Not many swimwear labels start with a love story. Not many swimwear labels are influenced by motorsport, either. But Vilebrequin is not your average swimwear brand.
For over half a century one young couple, Yvette and Fred Prysquel, brought a wind of laid-back change to the more traditional, sportswear-led gear of the era. Fred recalls that during the late '60s, men on St. Tropez beaches wore “what I’d call ‘moule-bites.’ With a comb, a lighter, and a pack of Gauloises!” There was little alternative to these Speedo-like trunks when it came to swimwear, but Fred had other plans.
The soon-to-be designer originally was a motorsport photojournalist who traveled the glittering coasts and diesel-scented race tracks of European and international competitions, capturing the magic of Formula 1 races through black and white imagery. During one press trip to Southern California, he spotted a pair of breezy and far less skin-hugging pair of trunks on a surfer. He was certain that they would work just as well in the south of France.
And they did. Working with Yvette, a fashion designer and expert pattern cutter, Fred made his first prototype, the Moorea, named after the town's famous beach. The loose-fit trunks offered a refreshing aesthetic switch that drew in the party-loving, star-studded crowd of 1970s St. Tropez. Loud patterns helped the wearer stand out in glamorous crowds — of which there were plenty — while the shape and cooling rondelette fabric allowed a long day in the sun without discomfort. It was a case of right time, right place, given the fact that this was an undeniable golden era for the town; A time when Brigitte Bardot was a regular on its beaches and the town played host to the wedding of Mick and Bianca Jagger.
Though they were influenced by US surfers, the Moorea shorts had planet-spanning roots that stretched further than California alone. Before the couple met, Fred Prysquel was stationed in Senegal during a brief stint in the French army. It was here that this swimwear story really started, with Fred growing attached to the bold-patterned trunks he saw around him. “My office overlooked a beach, so I often went for a swim,” Fred recounted. “In Dakar, swim shorts were made of fabrics called boubou or wax. I loved them. When I left the army, I brought some home with me.”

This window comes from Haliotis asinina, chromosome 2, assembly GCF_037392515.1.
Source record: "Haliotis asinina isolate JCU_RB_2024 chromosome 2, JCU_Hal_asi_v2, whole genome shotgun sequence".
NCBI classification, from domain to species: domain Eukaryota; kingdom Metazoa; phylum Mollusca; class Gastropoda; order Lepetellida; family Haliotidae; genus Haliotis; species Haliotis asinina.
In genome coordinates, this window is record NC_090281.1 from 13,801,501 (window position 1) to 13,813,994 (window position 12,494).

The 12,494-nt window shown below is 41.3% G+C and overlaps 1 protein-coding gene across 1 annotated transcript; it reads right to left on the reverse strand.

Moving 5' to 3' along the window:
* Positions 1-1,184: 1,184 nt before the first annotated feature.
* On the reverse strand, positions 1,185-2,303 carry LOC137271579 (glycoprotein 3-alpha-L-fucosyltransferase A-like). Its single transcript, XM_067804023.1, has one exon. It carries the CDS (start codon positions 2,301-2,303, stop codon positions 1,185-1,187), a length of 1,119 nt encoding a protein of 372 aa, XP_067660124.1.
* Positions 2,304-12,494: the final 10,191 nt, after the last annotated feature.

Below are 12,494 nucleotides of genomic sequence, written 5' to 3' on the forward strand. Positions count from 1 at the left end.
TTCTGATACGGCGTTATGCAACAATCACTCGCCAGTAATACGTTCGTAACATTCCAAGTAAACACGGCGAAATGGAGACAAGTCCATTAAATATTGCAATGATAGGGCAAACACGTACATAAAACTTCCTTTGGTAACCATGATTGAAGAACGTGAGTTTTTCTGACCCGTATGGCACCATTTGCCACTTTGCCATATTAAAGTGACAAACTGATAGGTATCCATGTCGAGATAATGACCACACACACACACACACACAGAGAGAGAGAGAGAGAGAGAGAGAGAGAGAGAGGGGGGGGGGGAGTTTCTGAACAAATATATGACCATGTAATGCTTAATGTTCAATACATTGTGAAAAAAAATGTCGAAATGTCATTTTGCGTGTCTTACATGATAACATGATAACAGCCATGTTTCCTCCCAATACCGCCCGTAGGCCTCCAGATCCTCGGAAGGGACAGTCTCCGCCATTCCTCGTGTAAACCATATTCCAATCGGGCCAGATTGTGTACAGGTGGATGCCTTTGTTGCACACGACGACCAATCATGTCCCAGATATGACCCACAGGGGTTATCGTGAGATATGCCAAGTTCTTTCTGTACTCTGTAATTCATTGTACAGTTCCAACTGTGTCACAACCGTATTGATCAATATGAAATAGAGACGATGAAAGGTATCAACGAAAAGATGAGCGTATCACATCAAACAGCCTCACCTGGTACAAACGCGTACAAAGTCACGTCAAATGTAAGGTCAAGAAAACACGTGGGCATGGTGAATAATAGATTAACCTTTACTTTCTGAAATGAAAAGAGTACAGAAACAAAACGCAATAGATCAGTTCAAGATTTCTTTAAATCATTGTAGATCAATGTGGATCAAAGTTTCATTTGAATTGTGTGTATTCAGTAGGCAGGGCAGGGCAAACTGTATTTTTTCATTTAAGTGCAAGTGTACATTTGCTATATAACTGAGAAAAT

A meeting point of Californian surfwear, military-issue materials, and the bold patterns Fred had seen in Senegal, the couple spun this international web of inspiration into a game-changing product and a hugely successful business. They were married, but Fred and Yvette soon realized they made perfect creative partners, too. “I’m color-blind," Fred explained. "And that’s also why I used to only take black-and-white photos. I had no sense of color. It was Yvette that took care of all of that. We did all the buying together. We really worked as a team."
Over fifty years on, the label's St. Tropez routes were something we wanted to stay true to when collaborating with the brand. Paying homage to the essence of the French town during the '70s, our latest collaboration is a graphic selection made for soaking up the sun.
As well as great design, it's quality that is at the heart of Vilebrequin. To Roland Herlory, CEO of Vilebrequin and Hermès alumni, it's everything. "Quality is the most important element for me," he says. "In a time when eco-responsibility is the topic on everyone's mind, quality is one answer. If you invest in a 200 Euro bathing suit that lasts a lifetime, then it's not really expensive."
When Herlory says “lasts a lifetime,” he means it. Vilebrequin offers an in-house repair service that means that, even if you've had your swim shorts for 20 years, you can get them fixed. This lifetime-wear is more than just a cost benefit, the CEO tells us: "Your bathing suit carries the memories of past holidays. Vilebrequin shorts aren't complete until they're worn. It's the person that gives the product its soul."
From one St. Tropez store in 1971, Vilebrequin went on to have a presence in more than 60 countries. Its enduring success is likely down to its willingness to adapt. Always keeping one eye on the next generation of sun worshippers, as Fred and Yvette had done at the very start, the label has an impressive list of collaborators under its belt, including Off-White™, BAPE, US artists Alex Israel and Derrick Adams, and now, Highsnobiety.
Herlory understands the role of collaboration in keeping the 50-year-old brand at the top of the best-in-the-game podium. "By collaborating with artists or brands, it allows us to extend the territory of our world. Freshness is key to keeping things exciting."
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